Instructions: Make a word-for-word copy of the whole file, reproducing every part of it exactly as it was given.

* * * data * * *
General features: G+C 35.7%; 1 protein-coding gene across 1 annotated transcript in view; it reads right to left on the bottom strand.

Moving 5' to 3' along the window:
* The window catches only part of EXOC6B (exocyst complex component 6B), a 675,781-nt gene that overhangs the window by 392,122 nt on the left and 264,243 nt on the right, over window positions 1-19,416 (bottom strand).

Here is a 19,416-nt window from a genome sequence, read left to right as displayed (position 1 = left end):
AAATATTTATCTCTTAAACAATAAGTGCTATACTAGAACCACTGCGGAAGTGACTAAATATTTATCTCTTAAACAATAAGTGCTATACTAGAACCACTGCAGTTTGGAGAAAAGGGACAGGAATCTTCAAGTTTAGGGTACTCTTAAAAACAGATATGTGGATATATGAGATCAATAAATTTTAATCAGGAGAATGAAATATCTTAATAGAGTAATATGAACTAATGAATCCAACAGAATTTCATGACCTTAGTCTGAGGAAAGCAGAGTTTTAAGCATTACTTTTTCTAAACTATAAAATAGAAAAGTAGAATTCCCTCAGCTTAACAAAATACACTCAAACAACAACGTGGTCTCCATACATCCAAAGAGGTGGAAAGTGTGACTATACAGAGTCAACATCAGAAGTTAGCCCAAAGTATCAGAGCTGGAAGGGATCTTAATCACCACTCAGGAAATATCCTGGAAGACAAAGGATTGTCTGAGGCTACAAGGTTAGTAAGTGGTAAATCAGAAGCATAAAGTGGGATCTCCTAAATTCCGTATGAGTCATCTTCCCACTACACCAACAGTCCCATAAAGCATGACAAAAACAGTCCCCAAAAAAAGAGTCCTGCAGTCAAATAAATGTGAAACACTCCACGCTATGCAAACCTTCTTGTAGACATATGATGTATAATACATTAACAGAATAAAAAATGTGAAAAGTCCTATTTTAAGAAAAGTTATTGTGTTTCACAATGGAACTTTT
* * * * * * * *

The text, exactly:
General features: G+C 35.7%; 1 protein-coding gene across 1 annotated transcript in view; it reads right to left on the bottom strand.

Moving 5' to 3' along the window:
* The window catches only part of EXOC6B (exocyst complex component 6B), a 675,781-nt gene that overhangs the window by 392,122 nt on the left and 264,243 nt on the right, over window positions 1-19,416 (bottom strand).

Here is a 19,416-nt window from a genome sequence, read left to right as displayed (position 1 = left end):
AAATATTTATCTCTTAAACAATAAGTGCTATACTAGAACCACTGCGGAAGTGACTAAATATTTATCTCTTAAACAATAAGTGCTATACTAGAACCACTGCAGTTTGGAGAAAAGGGACAGGAATCTTCAAGTTTAGGGTACTCTTAAAAACAGATATGTGGATATATGAGATCAATAAATTTTAATCAGGAGAATGAAATATCTTAATAGAGTAATATGAACTAATGAATCCAACAGAATTTCATGACCTTAGTCTGAGGAAAGCAGAGTTTTAAGCATTACTTTTTCTAAACTATAAAATAGAAAAGTAGAATTCCCTCAGCTTAACAAAATACACTCAAACAACAACGTGGTCTCCATACATCCAAAGAGGTGGAAAGTGTGACTATACAGAGTCAACATCAGAAGTTAGCCCAAAGTATCAGAGCTGGAAGGGATCTTAATCACCACTCAGGAAATATCCTGGAAGACAAAGGATTGTCTGAGGCTACAAGGTTAGTAAGTGGTAAATCAGAAGCATAAAGTGGGATCTCCTAAATTCCGTATGAGTCATCTTCCCACTACACCAACAGTCCCATAAAGCATGACAAAAACAGTCCCCAAAAAAAGAGTCCTGCAGTCAAATAAATGTGAAACACTCCACGCTATGCAAACCTTCTTGTAGACATATGATGTATAATACATTAACAGAATAAAAAATGTGAAAAGTCCTATTTTAAGAAAAGTTATTGTGTTTCACAATGGAACTTTT